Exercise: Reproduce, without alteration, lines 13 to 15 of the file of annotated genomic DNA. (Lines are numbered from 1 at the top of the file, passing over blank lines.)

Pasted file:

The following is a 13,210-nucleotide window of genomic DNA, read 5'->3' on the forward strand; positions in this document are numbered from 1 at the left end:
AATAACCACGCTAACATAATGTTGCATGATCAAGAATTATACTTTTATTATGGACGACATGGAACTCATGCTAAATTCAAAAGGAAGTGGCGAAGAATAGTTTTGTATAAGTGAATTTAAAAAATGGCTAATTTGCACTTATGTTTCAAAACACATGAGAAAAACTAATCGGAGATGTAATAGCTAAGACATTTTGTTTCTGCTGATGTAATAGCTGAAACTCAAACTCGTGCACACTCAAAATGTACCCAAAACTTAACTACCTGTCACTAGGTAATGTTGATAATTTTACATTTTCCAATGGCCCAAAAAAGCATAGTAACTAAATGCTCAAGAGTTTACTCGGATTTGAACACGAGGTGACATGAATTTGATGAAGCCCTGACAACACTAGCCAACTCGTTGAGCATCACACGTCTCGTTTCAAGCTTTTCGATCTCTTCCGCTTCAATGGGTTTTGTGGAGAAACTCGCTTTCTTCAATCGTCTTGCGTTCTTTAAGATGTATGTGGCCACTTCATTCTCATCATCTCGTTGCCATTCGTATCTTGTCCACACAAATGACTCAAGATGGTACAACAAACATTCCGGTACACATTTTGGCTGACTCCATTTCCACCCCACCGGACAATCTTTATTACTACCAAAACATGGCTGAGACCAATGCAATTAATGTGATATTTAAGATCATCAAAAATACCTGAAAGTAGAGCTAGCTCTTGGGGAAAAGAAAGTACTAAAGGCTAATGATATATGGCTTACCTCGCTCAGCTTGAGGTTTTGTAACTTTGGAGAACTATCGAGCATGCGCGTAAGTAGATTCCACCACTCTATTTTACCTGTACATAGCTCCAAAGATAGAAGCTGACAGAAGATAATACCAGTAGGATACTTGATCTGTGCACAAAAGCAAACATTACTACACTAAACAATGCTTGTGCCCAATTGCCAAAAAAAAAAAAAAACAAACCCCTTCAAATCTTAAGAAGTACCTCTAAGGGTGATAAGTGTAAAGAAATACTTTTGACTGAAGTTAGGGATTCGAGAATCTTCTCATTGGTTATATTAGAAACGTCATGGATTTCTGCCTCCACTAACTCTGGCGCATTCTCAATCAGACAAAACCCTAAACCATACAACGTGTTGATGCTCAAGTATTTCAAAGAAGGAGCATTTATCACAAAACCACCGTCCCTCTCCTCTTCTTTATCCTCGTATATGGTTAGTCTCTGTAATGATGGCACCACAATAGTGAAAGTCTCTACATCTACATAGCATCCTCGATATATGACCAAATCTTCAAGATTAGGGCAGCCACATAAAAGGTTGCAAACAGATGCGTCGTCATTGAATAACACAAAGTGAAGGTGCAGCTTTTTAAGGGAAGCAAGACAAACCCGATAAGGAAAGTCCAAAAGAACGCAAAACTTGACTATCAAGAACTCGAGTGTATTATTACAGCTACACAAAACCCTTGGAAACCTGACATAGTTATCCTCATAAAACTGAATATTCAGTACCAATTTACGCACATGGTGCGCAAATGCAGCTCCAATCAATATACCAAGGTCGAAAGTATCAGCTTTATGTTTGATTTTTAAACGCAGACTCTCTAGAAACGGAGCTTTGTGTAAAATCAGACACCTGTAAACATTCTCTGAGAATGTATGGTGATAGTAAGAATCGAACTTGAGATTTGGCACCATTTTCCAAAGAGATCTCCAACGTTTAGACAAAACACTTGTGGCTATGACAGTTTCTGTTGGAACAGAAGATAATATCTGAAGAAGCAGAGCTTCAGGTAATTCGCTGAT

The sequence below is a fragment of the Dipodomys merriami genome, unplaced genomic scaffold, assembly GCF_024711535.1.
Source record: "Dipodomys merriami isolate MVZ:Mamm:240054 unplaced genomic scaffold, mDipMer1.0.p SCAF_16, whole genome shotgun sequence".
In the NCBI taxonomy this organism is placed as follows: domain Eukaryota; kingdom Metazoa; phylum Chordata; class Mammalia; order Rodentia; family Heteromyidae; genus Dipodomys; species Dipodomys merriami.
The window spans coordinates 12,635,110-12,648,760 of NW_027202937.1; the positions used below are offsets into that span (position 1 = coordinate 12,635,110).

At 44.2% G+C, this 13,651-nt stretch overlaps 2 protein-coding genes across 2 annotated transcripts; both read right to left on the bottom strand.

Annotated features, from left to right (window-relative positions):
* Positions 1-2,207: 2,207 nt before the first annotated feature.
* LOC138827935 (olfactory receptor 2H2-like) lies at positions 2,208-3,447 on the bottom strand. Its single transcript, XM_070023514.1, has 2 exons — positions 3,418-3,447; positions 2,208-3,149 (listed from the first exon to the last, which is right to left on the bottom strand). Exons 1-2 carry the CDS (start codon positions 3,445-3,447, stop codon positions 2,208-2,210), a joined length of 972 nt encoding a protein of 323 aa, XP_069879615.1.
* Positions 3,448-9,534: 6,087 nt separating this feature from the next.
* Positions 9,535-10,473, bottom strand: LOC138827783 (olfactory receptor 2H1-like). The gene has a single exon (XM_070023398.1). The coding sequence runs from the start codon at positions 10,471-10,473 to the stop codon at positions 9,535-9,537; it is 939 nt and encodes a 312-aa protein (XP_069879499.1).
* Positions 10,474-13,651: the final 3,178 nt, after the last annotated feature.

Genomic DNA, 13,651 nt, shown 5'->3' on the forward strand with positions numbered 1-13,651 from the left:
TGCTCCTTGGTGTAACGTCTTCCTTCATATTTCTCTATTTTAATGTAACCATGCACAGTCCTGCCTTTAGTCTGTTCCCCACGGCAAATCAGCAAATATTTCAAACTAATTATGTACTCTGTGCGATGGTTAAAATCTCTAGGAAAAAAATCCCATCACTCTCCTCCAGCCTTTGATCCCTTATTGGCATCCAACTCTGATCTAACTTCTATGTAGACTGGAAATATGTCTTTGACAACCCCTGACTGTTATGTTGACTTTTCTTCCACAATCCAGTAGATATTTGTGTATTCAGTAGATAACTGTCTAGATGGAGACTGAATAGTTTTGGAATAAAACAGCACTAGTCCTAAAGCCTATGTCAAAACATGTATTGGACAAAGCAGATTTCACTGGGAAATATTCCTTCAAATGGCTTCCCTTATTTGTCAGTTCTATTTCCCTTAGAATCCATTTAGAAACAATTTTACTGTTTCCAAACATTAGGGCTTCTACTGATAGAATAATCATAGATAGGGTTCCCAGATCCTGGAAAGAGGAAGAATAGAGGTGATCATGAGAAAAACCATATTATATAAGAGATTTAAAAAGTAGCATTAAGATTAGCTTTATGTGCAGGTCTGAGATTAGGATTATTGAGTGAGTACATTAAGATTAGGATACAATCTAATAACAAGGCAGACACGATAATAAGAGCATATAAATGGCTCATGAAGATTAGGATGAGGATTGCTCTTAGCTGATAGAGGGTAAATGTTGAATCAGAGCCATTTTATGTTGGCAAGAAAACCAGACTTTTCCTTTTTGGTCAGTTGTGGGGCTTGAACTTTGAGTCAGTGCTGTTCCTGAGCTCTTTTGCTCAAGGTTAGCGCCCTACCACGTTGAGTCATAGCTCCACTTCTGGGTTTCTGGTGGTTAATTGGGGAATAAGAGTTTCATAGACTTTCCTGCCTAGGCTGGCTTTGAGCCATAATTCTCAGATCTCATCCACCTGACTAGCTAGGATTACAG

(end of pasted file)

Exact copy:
* Positions 10,474-13,651: the final 3,178 nt, after the last annotated feature.

Genomic DNA, 13,651 nt, shown 5'->3' on the forward strand with positions numbered 1-13,651 from the left:
TGCTCCTTGGTGTAACGTCTTCCTTCATATTTCTCTATTTTAATGTAACCATGCACAGTCCTGCCTTTAGTCTGTTCCCCACGGCAAATCAGCAAATATTTCAAACTAATTATGTACTCTGTGCGATGGTTAAAATCTCTAGGAAAAAAATCCCATCACTCTCCTCCAGCCTTTGATCCCTTATTGGCATCCAACTCTGATCTAACTTCTATGTAGACTGGAAATATGTCTTTGACAACCCCTGACTGTTATGTTGACTTTTCTTCCACAATCCAGTAGATATTTGTGTATTCAGTAGATAACTGTCTAGATGGAGACTGAATAGTTTTGGAATAAAACAGCACTAGTCCTAAAGCCTATGTCAAAACATGTATTGGACAAAGCAGATTTCACTGGGAAATATTCCTTCAAATGGCTTCCCTTATTTGTCAGTTCTATTTCCCTTAGAATCCATTTAGAAACAATTTTACTGTTTCCAAACATTAGGGCTTCTACTGATAGAATAATCATAGATAGGGTTCCCAGATCCTGGAAAGAGGAAGAATAGAGGTGATCATGAGAAAAACCATATTATATAAGAGATTTAAAAAGTAGCATTAAGATTAGCTTTATGTGCAGGTCTGAGATTAGGATTATTGAGTGAGTACATTAAGATTAGGATACAATCTAATAACAAGGCAGACACGATAATAAGAGCATATAAATGGCTCATGAAGATTAGGATGAGGATTGCTCTTAGCTGATAGAGGGTAAATGTTGAATCAGAGCCATTTTATGTTGGCAAGAAAACCAGACTTTTCCTTTTTGGTCAGTTGTGGGGCTTGAACTTTGAGTCAGTGCTGTTCCTGAGCTCTTTTGCTCAAGGTTAGCGCCCTACCACGTTGAGTCATAGCTCCACTTCTGGGTTTCTGGTGGTTAATTGGGGAATAAGAGTTTCATAGACTTTCCTGCCTAGGCTGGCTTTGAGCCATAATTCTCAGATCTCATCCACCTGACTAGCTAGGATTACAG